Sake Spotlight September 2005
I recently received an email from James G – a customer of the store and newsletter reader – who offered this thought: "Although I do enjoy reading through the anecdotes, and appreciate the good humor with which the newsletter is presented, I would find more and more detailed descriptions of the specific sakes offered much more useful to me."
And your wish is my command. I have decided to add a section to the Newsletter for those who would like to know more about specific sakes from myself and other professionals in the sake world. The Sake SPOTLIGHT section will select a sake or two for break-down and build- up. And hopefully the result will be a better understanding of how the selected sake is made, what elements to look for and what impresses those who know. But, again I must state that at the end of the day you the drinker are the champion of your own palate, which is vastly different from every other palate out there. I will lead you to the water, but it is you who must drink.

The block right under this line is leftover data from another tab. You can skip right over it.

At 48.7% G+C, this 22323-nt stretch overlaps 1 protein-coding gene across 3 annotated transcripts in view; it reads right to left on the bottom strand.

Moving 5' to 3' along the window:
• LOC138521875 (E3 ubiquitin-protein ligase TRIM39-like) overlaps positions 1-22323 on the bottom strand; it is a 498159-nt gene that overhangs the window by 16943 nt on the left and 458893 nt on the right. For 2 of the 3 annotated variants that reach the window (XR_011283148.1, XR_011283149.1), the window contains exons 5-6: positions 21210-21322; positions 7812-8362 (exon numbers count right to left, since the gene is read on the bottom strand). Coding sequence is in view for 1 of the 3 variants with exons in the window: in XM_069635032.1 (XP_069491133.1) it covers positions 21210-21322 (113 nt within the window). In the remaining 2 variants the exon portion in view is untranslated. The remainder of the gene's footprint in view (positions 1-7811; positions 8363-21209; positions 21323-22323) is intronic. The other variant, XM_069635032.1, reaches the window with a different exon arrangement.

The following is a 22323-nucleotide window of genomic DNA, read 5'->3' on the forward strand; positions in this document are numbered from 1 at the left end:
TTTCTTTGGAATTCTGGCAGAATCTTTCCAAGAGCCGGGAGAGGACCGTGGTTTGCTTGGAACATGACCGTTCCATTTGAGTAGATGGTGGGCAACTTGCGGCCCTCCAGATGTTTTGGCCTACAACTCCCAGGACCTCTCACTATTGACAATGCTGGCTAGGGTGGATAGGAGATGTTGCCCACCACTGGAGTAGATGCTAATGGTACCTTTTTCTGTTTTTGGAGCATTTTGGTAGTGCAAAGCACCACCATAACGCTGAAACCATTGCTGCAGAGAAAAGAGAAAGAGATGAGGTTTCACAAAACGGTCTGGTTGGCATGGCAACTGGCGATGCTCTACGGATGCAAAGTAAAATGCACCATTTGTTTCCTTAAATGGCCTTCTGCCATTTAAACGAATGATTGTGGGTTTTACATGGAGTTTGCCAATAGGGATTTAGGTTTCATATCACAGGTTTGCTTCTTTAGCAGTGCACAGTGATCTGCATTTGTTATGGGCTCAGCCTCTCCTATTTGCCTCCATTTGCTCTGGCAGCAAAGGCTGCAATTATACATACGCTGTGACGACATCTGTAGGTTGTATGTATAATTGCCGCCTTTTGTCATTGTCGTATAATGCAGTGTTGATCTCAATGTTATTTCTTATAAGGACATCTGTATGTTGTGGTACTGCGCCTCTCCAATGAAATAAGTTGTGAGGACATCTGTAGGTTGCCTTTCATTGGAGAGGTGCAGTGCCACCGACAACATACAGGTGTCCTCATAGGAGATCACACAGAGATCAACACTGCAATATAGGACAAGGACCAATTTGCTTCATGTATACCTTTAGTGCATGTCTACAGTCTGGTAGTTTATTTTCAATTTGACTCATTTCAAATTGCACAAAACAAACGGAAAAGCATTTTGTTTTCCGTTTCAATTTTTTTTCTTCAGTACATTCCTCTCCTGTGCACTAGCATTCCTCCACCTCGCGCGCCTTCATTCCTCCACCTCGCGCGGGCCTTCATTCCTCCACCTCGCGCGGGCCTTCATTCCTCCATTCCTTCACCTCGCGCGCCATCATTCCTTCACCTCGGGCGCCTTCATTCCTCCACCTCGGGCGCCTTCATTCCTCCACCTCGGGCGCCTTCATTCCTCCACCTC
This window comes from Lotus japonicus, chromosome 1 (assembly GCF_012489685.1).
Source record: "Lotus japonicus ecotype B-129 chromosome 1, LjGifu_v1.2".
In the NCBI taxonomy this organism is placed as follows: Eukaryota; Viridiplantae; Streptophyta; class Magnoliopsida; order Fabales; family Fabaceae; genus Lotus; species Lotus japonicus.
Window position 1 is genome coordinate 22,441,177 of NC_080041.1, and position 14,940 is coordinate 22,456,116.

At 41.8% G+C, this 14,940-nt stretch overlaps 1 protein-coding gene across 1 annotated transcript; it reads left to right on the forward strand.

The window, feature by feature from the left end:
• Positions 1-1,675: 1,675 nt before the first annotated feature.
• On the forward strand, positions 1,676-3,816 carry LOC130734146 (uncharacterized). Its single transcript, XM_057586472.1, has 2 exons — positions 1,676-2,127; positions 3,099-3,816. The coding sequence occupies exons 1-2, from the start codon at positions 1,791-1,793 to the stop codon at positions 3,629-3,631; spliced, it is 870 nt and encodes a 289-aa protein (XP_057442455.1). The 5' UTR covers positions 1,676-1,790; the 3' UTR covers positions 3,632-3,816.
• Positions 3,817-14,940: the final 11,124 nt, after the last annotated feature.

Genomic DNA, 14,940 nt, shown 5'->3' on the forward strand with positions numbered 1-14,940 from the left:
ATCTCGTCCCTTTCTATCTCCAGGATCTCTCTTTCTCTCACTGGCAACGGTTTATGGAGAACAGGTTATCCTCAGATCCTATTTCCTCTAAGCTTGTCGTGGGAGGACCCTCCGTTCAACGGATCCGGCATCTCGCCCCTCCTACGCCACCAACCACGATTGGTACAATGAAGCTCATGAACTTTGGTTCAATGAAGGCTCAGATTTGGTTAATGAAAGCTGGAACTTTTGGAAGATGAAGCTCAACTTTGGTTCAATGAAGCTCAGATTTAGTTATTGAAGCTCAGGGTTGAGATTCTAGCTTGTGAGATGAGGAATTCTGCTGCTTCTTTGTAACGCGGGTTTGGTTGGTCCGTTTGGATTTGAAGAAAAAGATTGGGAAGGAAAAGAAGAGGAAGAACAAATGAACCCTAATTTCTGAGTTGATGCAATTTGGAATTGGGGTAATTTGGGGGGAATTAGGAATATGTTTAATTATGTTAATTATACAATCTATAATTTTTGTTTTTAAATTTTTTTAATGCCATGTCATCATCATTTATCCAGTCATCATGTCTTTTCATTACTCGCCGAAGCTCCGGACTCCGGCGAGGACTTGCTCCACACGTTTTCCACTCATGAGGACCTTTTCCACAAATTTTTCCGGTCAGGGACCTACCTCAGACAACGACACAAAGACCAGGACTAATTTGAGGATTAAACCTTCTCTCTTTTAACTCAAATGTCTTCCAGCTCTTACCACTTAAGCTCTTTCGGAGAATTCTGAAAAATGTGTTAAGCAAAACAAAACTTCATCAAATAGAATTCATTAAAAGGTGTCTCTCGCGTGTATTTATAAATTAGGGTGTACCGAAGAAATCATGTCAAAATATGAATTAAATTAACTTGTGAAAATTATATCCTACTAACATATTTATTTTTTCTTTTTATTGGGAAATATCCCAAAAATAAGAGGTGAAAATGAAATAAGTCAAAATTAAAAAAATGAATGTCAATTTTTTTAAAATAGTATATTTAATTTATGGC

|Mukune "Root of Innocence"Junmai Ginjo from Daimon Shuzo (founded in 1826) in Osaka Prefecture. The owner is Yasutaka Daimon – a sixth generation director of the brewery and an excellent person. The head brewer was Kazuyuki Kita (There has been a major development in this regard that I will cover in the next newsletter – fascinating stuff but it is still not public information yet.)Facts:
I asked John Gauntner, author – sake professional – and the "Sake Guy" his thoughts about Mukune and he provided the following:
I myself find Mukune to be an enchantress of sorts; equal parts magical and mythical. Herewith is my review in the store:
What John and I and many others agree upon is that there is a quality that this sake posses that is unique in the sake forest. It stands alone. Philip stated that it is a reflection of the Kansai style, but rarely have I tasted a sake that works as well as Mukune. It is seamless in movement and has a higher than normal acidity level that is there but all together not there as well. I admire the "wideness" of flavor, and have tried this sake out of many different vessels to see which one distributes the phantom acidity best. My conclusion is that a round-bottomed tall water glass with straight sides makes the most of the fluid. A very classy sake from an equally classy brewery. Worth an exploration at $38/720ml or $18/300ml.